LONDON (Reuters) - Britain’s competition regulator will investigate the motor insurance market after a consumer watchdog found signs drivers are being overcharged, in a move that could dampen demand for the flotation of industry leader Direct Line.
The Office of Fair Trading (OFT), Britain’s main consumer affairs watchdog, said on Friday it had referred the industry to the Competition Commission for an inquiry that could take up to two years.
The OFT said it had “reasonable grounds for suspecting that there are features of the market that prevent, restrict or distort competition”.
The decision comes as Britain’s biggest motor insurer, Direct Line, prepares to price an initial public offering (IPO) expected to value it at about 2.5 billion pounds ($4.1 billion).
The probe could “put a spanner in the works” of the IPO, London’s biggest in over a year, Shore Capital analyst Eamonn Flanagan wrote in a research note.
Direct Line’s owner, Royal Bank of Scotland (RBS.L), is selling the business to win European regulatory approval for government aid it received in the 2008 crisis that left it 82 percent state owned.
The OFT’s concerns centre on how insurers provide replacement vehicles and repair services to customers involved in accidents they do not cause.
Insurers of drivers who are not at fault refer them to car hire firms and repair garages which charge more than the market rate in return for a fee, the watchdog said in a provisional finding in May.
That pushes up the claims bill for insurers of at-fault drivers, and inflates consumers’ insurance premiums, it said.
“Competition appears not to be working effectively in the private motor insurance market,” OFT Chief Executive Clive Maxwell said on Friday.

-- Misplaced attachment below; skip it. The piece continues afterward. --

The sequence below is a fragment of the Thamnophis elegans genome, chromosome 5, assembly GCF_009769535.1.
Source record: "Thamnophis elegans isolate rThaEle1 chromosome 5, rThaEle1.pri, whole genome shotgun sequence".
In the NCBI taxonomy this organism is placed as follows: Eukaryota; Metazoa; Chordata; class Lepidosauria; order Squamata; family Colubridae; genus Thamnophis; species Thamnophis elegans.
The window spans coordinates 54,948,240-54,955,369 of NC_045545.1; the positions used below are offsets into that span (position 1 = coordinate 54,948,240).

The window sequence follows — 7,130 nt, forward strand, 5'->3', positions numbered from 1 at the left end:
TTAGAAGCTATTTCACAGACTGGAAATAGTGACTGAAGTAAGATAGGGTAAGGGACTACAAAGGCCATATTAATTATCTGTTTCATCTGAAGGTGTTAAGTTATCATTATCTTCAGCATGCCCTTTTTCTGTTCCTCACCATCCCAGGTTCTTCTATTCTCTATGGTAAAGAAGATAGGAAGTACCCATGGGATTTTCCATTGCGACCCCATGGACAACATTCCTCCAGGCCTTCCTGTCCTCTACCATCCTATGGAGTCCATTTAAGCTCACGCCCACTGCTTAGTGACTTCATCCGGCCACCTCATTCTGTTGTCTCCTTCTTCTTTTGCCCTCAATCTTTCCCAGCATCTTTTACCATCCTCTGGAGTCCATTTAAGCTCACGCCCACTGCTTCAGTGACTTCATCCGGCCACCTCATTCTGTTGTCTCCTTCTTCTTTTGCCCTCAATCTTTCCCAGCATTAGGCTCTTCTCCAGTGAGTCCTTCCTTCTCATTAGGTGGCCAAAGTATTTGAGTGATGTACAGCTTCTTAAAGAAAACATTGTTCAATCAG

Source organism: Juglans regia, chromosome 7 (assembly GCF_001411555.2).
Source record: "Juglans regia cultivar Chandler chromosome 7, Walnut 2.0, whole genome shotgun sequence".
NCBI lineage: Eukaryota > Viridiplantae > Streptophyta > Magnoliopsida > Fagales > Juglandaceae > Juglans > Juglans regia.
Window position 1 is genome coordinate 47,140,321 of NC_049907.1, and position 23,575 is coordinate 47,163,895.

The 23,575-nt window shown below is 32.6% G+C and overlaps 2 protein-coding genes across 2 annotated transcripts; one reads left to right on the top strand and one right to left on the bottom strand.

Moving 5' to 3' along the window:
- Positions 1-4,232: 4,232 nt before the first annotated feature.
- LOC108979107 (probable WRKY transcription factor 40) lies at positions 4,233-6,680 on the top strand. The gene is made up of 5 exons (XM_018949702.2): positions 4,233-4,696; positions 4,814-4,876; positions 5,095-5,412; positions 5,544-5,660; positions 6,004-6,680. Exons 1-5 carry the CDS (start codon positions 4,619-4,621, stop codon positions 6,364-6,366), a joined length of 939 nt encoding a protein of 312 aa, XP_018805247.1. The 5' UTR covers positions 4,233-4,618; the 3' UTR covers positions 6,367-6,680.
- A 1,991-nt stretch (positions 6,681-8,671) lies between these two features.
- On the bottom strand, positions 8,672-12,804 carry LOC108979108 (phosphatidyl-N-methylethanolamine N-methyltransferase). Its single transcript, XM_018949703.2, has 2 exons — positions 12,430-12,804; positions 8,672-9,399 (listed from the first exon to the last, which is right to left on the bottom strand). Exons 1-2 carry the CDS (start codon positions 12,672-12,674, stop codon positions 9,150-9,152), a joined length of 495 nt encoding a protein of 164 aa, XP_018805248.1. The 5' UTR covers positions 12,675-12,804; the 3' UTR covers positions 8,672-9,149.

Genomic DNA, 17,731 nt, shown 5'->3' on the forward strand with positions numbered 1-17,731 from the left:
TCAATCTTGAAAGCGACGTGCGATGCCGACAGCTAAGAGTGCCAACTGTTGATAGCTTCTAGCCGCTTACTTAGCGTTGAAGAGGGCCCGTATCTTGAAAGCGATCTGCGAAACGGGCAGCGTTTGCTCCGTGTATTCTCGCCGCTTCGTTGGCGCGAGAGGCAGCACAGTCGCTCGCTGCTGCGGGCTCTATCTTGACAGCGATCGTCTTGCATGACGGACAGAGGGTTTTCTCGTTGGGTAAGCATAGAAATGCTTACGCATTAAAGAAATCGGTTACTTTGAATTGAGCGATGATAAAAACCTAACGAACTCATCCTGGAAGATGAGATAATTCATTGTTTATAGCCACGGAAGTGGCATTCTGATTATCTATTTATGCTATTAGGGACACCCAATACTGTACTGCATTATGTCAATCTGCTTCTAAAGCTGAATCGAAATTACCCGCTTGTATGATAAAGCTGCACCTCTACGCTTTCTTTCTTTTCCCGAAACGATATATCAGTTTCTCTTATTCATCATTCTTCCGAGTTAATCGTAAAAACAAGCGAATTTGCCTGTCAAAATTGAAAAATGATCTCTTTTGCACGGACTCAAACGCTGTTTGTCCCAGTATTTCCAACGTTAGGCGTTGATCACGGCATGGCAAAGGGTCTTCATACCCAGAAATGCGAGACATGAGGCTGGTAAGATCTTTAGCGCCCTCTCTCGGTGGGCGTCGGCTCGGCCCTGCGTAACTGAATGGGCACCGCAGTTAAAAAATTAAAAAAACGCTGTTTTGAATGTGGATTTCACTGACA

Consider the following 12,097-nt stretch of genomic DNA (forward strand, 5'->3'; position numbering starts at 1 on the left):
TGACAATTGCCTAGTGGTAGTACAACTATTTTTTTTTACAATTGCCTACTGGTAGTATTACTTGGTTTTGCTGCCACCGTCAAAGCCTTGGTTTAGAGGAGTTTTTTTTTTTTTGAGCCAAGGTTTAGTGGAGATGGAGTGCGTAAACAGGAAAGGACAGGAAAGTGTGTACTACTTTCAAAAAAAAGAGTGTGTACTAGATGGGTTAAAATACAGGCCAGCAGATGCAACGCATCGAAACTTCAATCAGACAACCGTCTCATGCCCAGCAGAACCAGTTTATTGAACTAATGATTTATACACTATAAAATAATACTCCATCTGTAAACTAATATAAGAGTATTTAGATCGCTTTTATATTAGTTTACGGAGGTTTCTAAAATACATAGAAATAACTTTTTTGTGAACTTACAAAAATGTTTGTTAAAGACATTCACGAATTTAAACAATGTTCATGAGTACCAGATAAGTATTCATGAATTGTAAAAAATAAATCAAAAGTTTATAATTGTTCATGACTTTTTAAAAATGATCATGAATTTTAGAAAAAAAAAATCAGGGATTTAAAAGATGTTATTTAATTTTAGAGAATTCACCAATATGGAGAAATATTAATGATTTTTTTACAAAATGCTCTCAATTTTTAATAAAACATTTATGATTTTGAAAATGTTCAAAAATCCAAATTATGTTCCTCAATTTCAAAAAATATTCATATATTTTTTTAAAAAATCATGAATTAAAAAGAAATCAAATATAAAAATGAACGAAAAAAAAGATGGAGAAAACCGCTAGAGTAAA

“The insurers of at-fault drivers appear to have little control over the bills they must pay, and this may be leading to higher costs for them and ultimately higher premiums for motorists.”
Analysts have said competition regulators could order changes that would make it harder for insurers to boost profits through fees for ancillary services such as replacement vehicles.
Income from such fees accounted for about 30 percent of Direct Line’s operating profit in the first half of 2012, Shore Capital estimated.
One of RBS’s biggest 25 investors told Reuters the investigation could weigh on Direct Line’s stock market valuation.
“This is just what the Direct Line float wanted,” the investor said sarcastically. “There was already a lot of downward pressure on the Direct Line price. It only looked OK at the bottom of the range, even before this latest twist.”
RBS had already been expected to set a price for the planned stock market listing towards the lower end of the 2.5 billion pounds to 3.5 billion pounds range of analyst estimates.
Direct Line announced its intention to float on September 14, and would under a typical timetable be expected to open its order book within two weeks.
Shares in rival motor insurer Admiral (ADML.L), which makes around 60 percent of its profit from ancillary products, were down 1.75 percent at 1035 GMT, making it the second-biggest FTSE 100 faller.
($1=0.6176 British pounds)
Additional reporting by Sinead Cruise; Editing by Elaine Hardcastle and Mark Potter